Sometimes people don’t know they need something unless someone tells them they do. Even if the buyer already knows the product being offered is the best choice, they might still need a little nudge to actually make the purchase. This is where persuasion comes in.

The thing about persuasion is that customers often take it with a grain of salt. No matter how genuine your product or service is, some customers would doubt its authenticity and value. It’s a typical reaction that people learn from one too many encounters with annoying sales practices.

Fortunately, there are techniques to make you more convincing, without coming across as desperate or too salesy.

Boost your self-confidence

People trust people who are knowledgeable in their business or industry. When you know what you are talking about, you come across as confident and credible. And people want an authoritative person to guide them through a confusing purchasing process.

Sometimes all it takes to boost your confidence are a few improvements in your body language. Your posture and the way you speak with your prospects can make all the difference. Making the right amount of eye contact, for instance, provokes a subconscious sense of connection. Even as simple as smiling or calling your prospect by their name makes you seem more engaged, thus making a customer happier to talk to you.

Create a sense of urgency

It’s simple – people want things that are scarce. Of course, your product doesn’t necessarily have to be limited in number. But you can ramp up the urgency by offering it, or a discount on it, for a limited time. This tactic also works great when testing a new product.

Take note though that people tend to block out urgent messages if they are not given information on how to follow-up. So in your sales pitch, let buyers know how they can avail your offer and what they stand to lose if they don’t act soon.

Talk less, listen more

Customers don’t like being sold to. If you push too hard, you would most likely push off the chance of sale as well. So rather than placing yourself at the centre of the purchasing decision, make the conversation about them to give them a sense of empowerment.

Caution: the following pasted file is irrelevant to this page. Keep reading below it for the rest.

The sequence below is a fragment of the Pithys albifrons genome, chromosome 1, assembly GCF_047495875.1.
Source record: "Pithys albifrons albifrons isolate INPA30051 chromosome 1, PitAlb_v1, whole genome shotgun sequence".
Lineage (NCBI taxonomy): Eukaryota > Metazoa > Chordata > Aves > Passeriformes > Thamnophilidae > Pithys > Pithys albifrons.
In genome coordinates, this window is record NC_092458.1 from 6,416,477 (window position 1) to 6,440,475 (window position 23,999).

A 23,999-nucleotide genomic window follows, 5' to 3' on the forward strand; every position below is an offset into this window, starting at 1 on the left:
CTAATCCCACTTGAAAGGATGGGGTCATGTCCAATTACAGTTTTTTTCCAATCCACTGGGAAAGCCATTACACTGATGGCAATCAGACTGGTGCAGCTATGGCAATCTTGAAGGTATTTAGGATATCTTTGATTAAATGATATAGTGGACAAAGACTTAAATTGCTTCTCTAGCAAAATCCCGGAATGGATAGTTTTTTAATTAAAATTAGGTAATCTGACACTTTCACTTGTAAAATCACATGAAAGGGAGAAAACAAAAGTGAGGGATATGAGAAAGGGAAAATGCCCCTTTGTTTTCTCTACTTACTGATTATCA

The less you sell, the more you will command their attention. Use subtle persuasion and allow them to come to their own conclusion. When your prospect asks for clarification or raises and objection, assure them that they are being heard and their ideas are respected. Use affirmative language like “That’s a good question” and “I understand your concern”.

Hook them little by little

People often hesitate to buy if the purchase involves a huge commitment. So if possible, ask for a small initial commitment before convincing them to buy big. Take it from tech companies that offer free trials. They know that once they get a customer to say “yes”, they are more likely to say “yes” again.

Every small ask moves the customer closer to the big purchase. Again, it is crucial to make the big decision seem like a natural conclusion, so save the sales speak.

Express your ideas with a bit of theatre

There’s nothing sexy about asking people’s money in exchange for a product or service. So if you are to make a business case, don’t focus on the dollars.

Persuasion in sales is about making your prospect see how your product can make their life better or more convenient. It’s the promise of a better outcome that hooks the customer in. But if you simply talk about the benefits of your product or service, you won’t get very far. Instead, step inside your prospect’s world and figure out their motivations, then paint a picture of how your product or service can help them get there.

Ultimately, the most important thing about persuasion is that both you and the buyer should able to reach a mutually beneficial goal. If the sale only benefits the salesperson, then that would be lying. And you know well enough not to cross the line.